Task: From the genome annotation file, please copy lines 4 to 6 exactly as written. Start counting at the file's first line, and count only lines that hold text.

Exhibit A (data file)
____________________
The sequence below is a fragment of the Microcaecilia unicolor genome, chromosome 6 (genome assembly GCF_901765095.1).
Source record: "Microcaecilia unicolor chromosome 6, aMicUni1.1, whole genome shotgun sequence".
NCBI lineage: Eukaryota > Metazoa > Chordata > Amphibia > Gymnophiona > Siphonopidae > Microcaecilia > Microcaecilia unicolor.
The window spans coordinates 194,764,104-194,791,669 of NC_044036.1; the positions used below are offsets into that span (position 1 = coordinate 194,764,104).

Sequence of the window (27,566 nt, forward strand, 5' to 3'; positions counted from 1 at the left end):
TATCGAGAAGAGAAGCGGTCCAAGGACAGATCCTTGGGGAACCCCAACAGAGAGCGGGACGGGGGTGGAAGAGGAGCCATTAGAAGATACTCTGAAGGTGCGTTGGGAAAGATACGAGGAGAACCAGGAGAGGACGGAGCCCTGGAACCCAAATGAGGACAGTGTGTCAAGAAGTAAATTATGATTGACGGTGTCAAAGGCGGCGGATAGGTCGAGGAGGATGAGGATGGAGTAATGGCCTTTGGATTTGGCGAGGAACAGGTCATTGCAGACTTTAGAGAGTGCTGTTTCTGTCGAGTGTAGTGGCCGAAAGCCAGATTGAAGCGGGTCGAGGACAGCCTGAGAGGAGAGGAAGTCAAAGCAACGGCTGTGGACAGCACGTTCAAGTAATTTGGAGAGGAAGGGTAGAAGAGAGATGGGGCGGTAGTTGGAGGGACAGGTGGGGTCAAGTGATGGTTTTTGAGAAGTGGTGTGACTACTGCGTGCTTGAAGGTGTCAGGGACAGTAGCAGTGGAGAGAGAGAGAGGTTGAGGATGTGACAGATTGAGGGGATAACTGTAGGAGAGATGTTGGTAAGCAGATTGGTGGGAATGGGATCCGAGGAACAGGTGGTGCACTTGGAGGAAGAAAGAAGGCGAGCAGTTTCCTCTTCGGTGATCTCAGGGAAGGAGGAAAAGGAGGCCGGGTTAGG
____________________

The window spans coordinates 194,764,104-194,791,669 of NC_044036.1; the positions used below are offsets into that span (position 1 = coordinate 194,764,104).

Sequence of the window (27,566 nt, forward strand, 5' to 3'; positions counted from 1 at the left end):
TATCGAGAAGAGAAGCGGTCCAAGGACAGATCCTTGGGGAACCCCAACAGAGAGCGGGACGGGGGTGGAAGAGGAGCCATTAGAAGATACTCTGAAGGTGCGTTGGGAAAGATACGAGGAGAACCAGGAGAGGACGGAGCCCTGGAACCCAAATGAGGACAGTGTGTCAAGAAGTAAATTATGATTGACGGTGTCAAAGGCGGCGGATAGGTCGAGGAGGATGAGGATGGAGTAATGGCCTTTGGATTTGGCGAGGAACAGGTCATTGCAGACTTTAGAGAGTGCTGTTTCTGTCGAGTGTAGTGGCCGAAAGCCAGATTGAAGCGGGTCGAGGACAGCCTGAGAGGAGAGGAAGTCAAAGCAACGGCTGTGGACAGCACGTTCAAGTAATTTGGAGAGGAAGGGTAGAAGAGAGATGGGGCGGTAGTTGGAGGGACAGGTGGGGTCAAGTGATGGTTTTTGAGAAGTGGTGTGACTACTGCGTGCTTGAAGGTGTCAGGGACAGTAGCAGTGGAGAGAGAGAGAGGTTGAGGATGTGACAGATTGAGGGGATAACTGTAGGAGAGATGTTGGTAAGCAGATTGGTGGGAATGGGATCCGAGGAACAGGTGGTGCACTTGGAGGAAGAAAGAAGGCGAGCAGTTTCCTCTTCGGTGATCTCAGGGAAGGAGGAAAAGGAGGCCGGGTTAGG